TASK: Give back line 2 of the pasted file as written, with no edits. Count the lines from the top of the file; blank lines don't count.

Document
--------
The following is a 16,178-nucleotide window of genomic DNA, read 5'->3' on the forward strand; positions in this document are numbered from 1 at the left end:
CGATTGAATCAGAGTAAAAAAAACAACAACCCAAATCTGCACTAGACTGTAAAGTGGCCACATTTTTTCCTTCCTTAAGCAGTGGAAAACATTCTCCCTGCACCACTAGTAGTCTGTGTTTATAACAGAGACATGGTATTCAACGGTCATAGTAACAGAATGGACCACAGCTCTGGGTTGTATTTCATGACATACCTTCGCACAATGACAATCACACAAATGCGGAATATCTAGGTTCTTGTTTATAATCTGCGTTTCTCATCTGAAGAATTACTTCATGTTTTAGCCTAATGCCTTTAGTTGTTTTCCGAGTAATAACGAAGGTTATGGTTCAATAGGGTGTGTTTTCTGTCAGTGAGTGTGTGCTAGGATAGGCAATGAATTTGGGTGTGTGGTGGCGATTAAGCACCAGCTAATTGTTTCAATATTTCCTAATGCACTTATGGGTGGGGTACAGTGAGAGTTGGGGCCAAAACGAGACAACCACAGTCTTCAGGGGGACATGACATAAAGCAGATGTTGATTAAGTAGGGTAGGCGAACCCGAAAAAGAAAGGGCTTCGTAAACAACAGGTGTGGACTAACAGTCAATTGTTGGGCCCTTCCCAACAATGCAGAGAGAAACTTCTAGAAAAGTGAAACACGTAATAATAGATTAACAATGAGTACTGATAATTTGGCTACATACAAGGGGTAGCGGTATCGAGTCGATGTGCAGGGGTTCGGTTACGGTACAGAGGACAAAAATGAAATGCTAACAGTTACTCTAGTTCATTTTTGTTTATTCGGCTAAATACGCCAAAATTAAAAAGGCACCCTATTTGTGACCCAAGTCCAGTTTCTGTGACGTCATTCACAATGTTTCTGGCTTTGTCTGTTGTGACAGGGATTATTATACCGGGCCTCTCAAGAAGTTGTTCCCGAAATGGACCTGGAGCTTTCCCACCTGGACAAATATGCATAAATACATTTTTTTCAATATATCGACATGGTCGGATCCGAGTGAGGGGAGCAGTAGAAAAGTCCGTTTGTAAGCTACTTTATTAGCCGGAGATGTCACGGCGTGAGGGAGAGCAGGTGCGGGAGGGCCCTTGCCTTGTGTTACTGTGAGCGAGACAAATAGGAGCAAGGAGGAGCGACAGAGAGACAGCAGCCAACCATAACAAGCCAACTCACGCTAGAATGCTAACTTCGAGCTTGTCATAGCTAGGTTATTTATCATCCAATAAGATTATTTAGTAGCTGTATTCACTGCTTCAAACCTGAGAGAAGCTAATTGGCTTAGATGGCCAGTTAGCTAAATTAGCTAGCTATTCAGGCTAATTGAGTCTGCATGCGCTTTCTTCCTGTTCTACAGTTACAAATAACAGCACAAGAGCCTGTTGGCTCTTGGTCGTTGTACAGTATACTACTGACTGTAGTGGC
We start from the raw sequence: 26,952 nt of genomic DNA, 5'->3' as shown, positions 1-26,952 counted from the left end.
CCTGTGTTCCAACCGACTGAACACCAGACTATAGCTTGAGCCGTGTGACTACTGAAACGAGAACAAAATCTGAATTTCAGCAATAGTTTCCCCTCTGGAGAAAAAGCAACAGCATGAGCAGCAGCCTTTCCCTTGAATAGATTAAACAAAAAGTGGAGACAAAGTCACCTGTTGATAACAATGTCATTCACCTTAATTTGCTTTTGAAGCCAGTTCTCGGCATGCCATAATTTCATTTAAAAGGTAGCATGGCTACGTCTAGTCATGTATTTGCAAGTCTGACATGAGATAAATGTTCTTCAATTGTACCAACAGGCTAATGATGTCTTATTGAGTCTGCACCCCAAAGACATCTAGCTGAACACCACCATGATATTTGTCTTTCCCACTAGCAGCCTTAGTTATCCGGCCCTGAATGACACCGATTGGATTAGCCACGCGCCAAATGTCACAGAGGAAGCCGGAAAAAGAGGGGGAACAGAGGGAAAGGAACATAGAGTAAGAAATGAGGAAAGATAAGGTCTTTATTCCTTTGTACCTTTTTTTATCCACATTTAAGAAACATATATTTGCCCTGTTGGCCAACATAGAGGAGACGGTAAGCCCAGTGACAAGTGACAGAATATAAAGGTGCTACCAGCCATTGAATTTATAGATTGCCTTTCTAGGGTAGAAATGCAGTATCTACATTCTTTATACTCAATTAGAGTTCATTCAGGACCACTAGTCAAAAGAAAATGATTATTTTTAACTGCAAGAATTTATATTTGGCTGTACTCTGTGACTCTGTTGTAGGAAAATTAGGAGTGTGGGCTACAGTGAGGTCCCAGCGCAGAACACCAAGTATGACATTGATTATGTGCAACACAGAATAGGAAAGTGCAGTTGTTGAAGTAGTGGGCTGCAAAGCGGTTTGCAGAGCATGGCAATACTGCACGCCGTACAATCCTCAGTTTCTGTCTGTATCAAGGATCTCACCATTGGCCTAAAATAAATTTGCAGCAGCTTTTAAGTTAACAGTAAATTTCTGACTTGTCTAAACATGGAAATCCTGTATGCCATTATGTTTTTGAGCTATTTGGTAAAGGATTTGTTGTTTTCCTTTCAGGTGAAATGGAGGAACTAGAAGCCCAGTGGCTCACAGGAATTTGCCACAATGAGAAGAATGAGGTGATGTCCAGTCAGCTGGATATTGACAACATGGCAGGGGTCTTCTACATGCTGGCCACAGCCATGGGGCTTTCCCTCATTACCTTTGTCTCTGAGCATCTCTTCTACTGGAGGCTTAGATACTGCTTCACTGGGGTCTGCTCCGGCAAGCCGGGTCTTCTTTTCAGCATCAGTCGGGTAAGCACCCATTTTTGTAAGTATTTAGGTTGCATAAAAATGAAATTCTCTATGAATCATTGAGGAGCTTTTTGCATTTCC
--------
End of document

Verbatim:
CGATTGAATCAGAGTAAAAAAAACAACAACCCAAATCTGCACTAGACTGTAAAGTGGCCACATTTTTTCCTTCCTTAAGCAGTGGAAAACATTCTCCCTGCACCACTAGTAGTCTGTGTTTATAACAGAGACATGGTATTCAACGGTCATAGTAACAGAATGGACCACAGCTCTGGGTTGTATTTCATGACATACCTTCGCACAATGACAATCACACAAATGCGGAATATCTAGGTTCTTGTTTATAATCTGCGTTTCTCATCTGAAGAATTACTTCATGTTTTAGCCTAATGCCTTTAGTTGTTTTCCGAGTAATAACGAAGGTTATGGTTCAATAGGGTGTGTTTTCTGTCAGTGAGTGTGTGCTAGGATAGGCAATGAATTTGGGTGTGTGGTGGCGATTAAGCACCAGCTAATTGTTTCAATATTTCCTAATGCACTTATGGGTGGGGTACAGTGAGAGTTGGGGCCAAAACGAGACAACCACAGTCTTCAGGGGGACATGACATAAAGCAGATGTTGATTAAGTAGGGTAGGCGAACCCGAAAAAGAAAGGGCTTCGTAAACAACAGGTGTGGACTAACAGTCAATTGTTGGGCCCTTCCCAACAATGCAGAGAGAAACTTCTAGAAAAGTGAAACACGTAATAATAGATTAACAATGAGTACTGATAATTTGGCTACATACAAGGGGTAGCGGTATCGAGTCGATGTGCAGGGGTTCGGTTACGGTACAGAGGACAAAAATGAAATGCTAACAGTTACTCTAGTTCATTTTTGTTTATTCGGCTAAATACGCCAAAATTAAAAAGGCACCCTATTTGTGACCCAAGTCCAGTTTCTGTGACGTCATTCACAATGTTTCTGGCTTTGTCTGTTGTGACAGGGATTATTATACCGGGCCTCTCAAGAAGTTGTTCCCGAAATGGACCTGGAGCTTTCCCACCTGGACAAATATGCATAAATACATTTTTTTCAATATATCGACATGGTCGGATCCGAGTGAGGGGAGCAGTAGAAAAGTCCGTTTGTAAGCTACTTTATTAGCCGGAGATGTCACGGCGTGAGGGAGAGCAGGTGCGGGAGGGCCCTTGCCTTGTGTTACTGTGAGCGAGACAAATAGGAGCAAGGAGGAGCGACAGAGAGACAGCAGCCAACCATAACAAGCCAACTCACGCTAGAATGCTAACTTCGAGCTTGTCATAGCTAGGTTATTTATCATCCAATAAGATTATTTAGTAGCTGTATTCACTGCTTCAAACCTGAGAGAAGCTAATTGGCTTAGATGGCCAGTTAGCTAAATTAGCTAGCTATTCAGGCTAATTGAGTCTGCATGCGCTTTCTTCCTGTTCTACAGTTACAAATAACAGCACAAGAGCCTGTTGGCTCTTGGTCGTTGTACAGTATACTACTGACTGTAGTGGC